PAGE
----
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Donald Trump's legal team argued four key points during its defense of the former president on Friday — all focused on process.
The big picture: The lawyers delivered a swift defense in which they called the House charge that the former president incited the Jan. 6 insurrection a "preposterous and monstrous lie." In their presentation, the defense team asserted that the trial itself is unconstitutional; there was no due process; convicting Trump violates his First Amendment rights; and impeachment fails to unify the country.
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The Q&A portion of the trial also came to a close early Friday evening.
What to watch: The Senate has adjourned until 10 a.m. Saturday. A final vote is expected around 3 p.m. ET, suggesting neither side plans to call witnesses.
Trump attorney Michael Van der Veen kicked off the presentation by arguing that "no thinking person" could conclude that Trump incited the insurrection on Jan. 6, calling the impeachment an "unconstitutional act" of "political vengeance" and a "political witch hunt."
Van der Veen showed clips of House Democrats in 2016 objecting to Trump's victory in several states — including lead impeachment manager Jamie Raskin. "To litigate questions of election integrity within the system is not incitement to insurrection. It is the democratic system working as founders and lawmakers have designed," the attorney argued.
He falsely claimed that one of the first people arrested after the Capitol attack was "a leader of Antifa," before going on to accuse Democrats of encouraging "mob violence" over the past four years.
Van der Veen watched senators for their reaction as he played video, and concluded his presentation by claiming the impeachment is "about Democrats trying to disqualify their political opposition" and "smear" the 75 million Americans who voted for Trump, calling the effort "constitutional cancel culture."
Trump lawyer David Schoen accused the impeachment managers of "manipulating video" and relying on media reports as evidence of the president's response to the riots. Notably, Trump's legal team turned down a request to have him testify under oath, calling it a "stunt."
Schoen played a 13-minute, selectively edited montage of Democrats and media personalities using the word "fight" and similar phrases during speeches and commentary, arguing that it's standard political rhetoric protected by the First Amendment. Republicans in the chamber could be seen visibly laughing at the clips.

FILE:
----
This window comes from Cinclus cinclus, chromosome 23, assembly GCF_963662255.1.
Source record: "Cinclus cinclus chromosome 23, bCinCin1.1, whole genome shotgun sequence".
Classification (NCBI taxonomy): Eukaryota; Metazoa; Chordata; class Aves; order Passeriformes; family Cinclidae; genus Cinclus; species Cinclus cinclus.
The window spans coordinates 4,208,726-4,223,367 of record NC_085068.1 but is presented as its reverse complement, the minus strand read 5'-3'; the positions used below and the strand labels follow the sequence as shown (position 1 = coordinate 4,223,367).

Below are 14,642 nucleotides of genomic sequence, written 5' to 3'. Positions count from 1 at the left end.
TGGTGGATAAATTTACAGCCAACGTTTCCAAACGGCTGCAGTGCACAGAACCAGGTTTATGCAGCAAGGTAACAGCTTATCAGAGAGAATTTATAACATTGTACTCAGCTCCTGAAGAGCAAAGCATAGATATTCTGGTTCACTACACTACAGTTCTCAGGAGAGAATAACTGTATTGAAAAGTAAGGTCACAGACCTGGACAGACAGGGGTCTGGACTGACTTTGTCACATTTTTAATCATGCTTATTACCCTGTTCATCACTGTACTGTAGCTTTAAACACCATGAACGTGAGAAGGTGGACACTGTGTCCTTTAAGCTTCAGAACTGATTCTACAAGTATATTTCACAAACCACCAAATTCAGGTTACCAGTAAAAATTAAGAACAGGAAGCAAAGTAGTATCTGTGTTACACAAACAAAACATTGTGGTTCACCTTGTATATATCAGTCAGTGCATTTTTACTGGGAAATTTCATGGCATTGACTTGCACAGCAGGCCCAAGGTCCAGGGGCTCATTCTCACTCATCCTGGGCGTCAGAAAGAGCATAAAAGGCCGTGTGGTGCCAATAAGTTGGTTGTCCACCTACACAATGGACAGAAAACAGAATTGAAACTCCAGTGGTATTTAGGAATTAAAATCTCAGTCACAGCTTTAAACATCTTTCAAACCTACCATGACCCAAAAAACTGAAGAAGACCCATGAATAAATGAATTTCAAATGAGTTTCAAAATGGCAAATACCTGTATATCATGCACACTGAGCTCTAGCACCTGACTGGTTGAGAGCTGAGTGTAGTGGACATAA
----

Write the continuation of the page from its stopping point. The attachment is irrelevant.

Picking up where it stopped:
Lawyer Bruce Castor said Trump could not be convicted for "incitement of insurrection" because "clearly, there was no insurrection" — citing the apparent lack of plans to take full control of the government. "The critical issue in this case is the very narrow issue that is charged against the 45th president," he stated.
Sens. Ted Cruz and Lindsey Graham were seen going in and out of the conference room where Trump's defense team was during a break. The two Republicans drew criticism for huddling with the lawyers despite also being jurors in the trial.
During the Q&A, the former president's defense team could not answer a question on when he knew about the breach of the Capitol, saying the "rush" to impeach has resulted in "zero" investigation.
Rep. Stacey Plaskett responded to the same question on behalf of Democrats, stating, "This attack was on live TV. On all major networks in real-time."
During the question-and-answer portion of the trial, van der Veen responded to a question posed by Sen. Bernie Sanders, refusing to say whether his client won or lost the 2020 election and describing his own judgment on the matter as “irrelevant.”
Read the questions posed to the House managers and Trump defense team here.
The bottom line: Republican lawmakers — as well as Trump’s defense team — agree that they want to get the trial over as quickly as possible, given the beating they’re taking from the media and the strength of the Democrats' presentation.
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